If you’ve spent any time in a Dutch office you are sure to quickly notice an abundance of confectionery goods. The larger the office, the more often cake will mysteriously appear around the coffee machine. The workings of a generous boss with a sweet tooth? Nope, it’s the endearing Dutch tradition of eating cake on your birthday, no matter what your age. Sounds normal enough, right? But the Dutch twist on this tradition is that you are expected to buy and bring your own cake to the party! And here you were thinking that birthdays were all about you! Guess again!
Lekker Dutch vlaai
In the land of the Dutchies, it is never appropriate to assume someone has brought you cake on your special day. More importantly do not think you can quietly avoid this tradition at work. If its your birthday the office manager, HR department, and even the Director is certain to know your b-day (a work-related birthday calendar in their toilet??) and you will certainly not make new friends or impress the colleagues by attempting to usurp this ever important socio-cultural norm. Bring in your cake, take in all the gefeliciteerds, do a lot of 3-kisses, and enjoy yourself!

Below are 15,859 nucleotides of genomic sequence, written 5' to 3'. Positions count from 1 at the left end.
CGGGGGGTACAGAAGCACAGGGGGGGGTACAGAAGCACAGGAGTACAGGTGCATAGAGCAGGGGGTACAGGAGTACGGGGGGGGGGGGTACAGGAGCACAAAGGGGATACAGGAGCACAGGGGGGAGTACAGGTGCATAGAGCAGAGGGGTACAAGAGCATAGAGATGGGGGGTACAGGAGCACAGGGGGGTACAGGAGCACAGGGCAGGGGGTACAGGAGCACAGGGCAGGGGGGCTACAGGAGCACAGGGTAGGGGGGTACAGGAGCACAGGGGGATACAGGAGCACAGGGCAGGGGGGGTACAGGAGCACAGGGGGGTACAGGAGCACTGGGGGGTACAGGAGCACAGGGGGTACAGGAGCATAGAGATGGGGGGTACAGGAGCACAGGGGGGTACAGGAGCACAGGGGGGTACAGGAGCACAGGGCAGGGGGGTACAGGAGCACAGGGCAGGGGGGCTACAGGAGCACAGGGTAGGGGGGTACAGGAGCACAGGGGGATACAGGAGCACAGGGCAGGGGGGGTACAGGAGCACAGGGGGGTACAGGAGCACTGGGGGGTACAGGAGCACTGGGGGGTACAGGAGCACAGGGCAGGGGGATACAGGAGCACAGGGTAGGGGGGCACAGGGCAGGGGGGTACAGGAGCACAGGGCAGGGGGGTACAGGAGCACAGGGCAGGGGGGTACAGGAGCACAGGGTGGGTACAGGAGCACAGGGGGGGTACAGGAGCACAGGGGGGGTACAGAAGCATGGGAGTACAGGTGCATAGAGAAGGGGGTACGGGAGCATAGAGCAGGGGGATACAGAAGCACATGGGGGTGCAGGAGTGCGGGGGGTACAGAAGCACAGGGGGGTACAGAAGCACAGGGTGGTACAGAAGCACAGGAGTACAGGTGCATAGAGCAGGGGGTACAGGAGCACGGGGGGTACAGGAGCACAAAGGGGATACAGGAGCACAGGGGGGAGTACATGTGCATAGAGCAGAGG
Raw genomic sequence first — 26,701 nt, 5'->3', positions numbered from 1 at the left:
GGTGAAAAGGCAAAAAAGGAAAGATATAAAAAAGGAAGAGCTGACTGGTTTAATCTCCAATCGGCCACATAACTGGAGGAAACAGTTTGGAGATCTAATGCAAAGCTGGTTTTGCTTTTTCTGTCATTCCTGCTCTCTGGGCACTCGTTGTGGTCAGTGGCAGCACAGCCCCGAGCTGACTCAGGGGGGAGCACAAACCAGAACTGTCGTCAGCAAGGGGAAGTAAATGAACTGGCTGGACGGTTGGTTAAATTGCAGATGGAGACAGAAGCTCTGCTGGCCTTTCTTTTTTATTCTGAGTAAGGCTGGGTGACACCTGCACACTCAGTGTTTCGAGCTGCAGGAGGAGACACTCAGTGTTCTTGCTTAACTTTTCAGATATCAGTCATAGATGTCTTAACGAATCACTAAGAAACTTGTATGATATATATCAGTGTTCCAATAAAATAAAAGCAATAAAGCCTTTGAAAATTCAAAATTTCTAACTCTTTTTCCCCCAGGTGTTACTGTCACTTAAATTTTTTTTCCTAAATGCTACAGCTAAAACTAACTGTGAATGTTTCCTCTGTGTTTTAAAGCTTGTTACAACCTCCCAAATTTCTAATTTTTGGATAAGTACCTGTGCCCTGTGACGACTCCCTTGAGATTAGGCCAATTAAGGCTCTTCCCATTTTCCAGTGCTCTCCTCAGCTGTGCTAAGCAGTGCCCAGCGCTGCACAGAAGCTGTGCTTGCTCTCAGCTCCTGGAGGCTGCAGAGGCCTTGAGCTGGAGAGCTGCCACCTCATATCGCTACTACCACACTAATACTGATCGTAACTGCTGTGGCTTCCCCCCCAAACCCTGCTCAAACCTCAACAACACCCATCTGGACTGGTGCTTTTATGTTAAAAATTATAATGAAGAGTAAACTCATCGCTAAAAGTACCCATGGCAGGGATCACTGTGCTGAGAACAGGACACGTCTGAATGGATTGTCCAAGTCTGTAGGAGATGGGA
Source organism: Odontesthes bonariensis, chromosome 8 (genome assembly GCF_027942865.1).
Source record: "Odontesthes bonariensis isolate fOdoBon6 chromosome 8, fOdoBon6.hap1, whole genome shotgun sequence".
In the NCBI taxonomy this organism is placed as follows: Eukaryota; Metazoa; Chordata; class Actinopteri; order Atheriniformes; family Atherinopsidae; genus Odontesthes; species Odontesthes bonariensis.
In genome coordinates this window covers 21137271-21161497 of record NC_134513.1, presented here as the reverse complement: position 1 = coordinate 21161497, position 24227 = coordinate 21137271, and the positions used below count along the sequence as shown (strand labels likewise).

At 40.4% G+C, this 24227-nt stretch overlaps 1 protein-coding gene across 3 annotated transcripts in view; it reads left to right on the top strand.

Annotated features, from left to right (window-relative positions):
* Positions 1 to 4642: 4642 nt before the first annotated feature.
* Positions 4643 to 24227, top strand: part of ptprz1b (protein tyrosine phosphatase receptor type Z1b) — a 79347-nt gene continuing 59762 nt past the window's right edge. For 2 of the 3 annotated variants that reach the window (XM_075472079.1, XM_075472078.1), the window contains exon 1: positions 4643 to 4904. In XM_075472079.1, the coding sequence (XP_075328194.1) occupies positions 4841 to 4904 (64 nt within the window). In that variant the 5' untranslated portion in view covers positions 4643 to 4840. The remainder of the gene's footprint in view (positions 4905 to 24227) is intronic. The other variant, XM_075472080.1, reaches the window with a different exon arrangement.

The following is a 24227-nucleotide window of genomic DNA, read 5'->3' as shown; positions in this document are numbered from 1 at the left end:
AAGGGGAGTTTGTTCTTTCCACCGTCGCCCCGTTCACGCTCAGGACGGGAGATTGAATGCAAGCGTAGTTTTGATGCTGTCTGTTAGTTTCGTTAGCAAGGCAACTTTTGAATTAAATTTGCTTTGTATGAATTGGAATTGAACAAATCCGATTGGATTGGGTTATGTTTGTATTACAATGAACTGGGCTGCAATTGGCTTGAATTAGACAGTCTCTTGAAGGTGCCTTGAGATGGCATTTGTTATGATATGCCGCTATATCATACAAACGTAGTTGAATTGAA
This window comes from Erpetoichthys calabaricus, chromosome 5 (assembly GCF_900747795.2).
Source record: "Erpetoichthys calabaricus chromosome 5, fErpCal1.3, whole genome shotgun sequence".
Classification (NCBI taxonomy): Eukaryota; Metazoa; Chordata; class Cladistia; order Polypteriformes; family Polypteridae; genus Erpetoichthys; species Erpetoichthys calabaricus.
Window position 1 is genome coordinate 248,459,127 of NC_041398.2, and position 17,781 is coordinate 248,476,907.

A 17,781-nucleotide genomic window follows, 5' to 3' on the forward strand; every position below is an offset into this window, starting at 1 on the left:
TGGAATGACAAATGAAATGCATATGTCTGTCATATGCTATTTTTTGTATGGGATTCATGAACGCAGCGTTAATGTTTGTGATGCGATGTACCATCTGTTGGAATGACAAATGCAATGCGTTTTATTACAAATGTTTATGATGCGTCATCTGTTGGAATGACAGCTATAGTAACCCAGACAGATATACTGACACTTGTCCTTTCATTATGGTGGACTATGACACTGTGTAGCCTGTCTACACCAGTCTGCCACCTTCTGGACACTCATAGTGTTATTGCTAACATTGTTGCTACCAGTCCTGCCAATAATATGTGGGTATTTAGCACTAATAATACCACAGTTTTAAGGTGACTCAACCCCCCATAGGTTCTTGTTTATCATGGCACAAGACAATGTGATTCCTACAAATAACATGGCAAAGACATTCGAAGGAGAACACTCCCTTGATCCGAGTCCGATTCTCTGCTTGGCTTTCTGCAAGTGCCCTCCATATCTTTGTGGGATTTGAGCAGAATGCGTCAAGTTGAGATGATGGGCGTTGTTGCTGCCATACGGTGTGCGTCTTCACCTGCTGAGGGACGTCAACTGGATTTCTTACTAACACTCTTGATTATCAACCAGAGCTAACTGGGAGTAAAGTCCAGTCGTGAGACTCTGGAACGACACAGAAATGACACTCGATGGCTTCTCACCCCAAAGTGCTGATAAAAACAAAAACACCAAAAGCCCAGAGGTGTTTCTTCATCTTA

The standard Dutch birthday cake is normally a pastry tart topped with assorted fruit and whipped cream, commonly referred to as vlaai. On birthdays a variety of of cakes are appropriate including appeltaart (apple pie), Limburgse vlaai, peperkoek (gingerbread) and even spekkoek (layered cake from Indonesia).
Not a great baker? Not to worry – there are a multitude of Dutch businesses that are supported solely by the fact that every working citizen has to buy at least one birthday cake a year. Do the math folks, that’s over 10 million vlaai a year!
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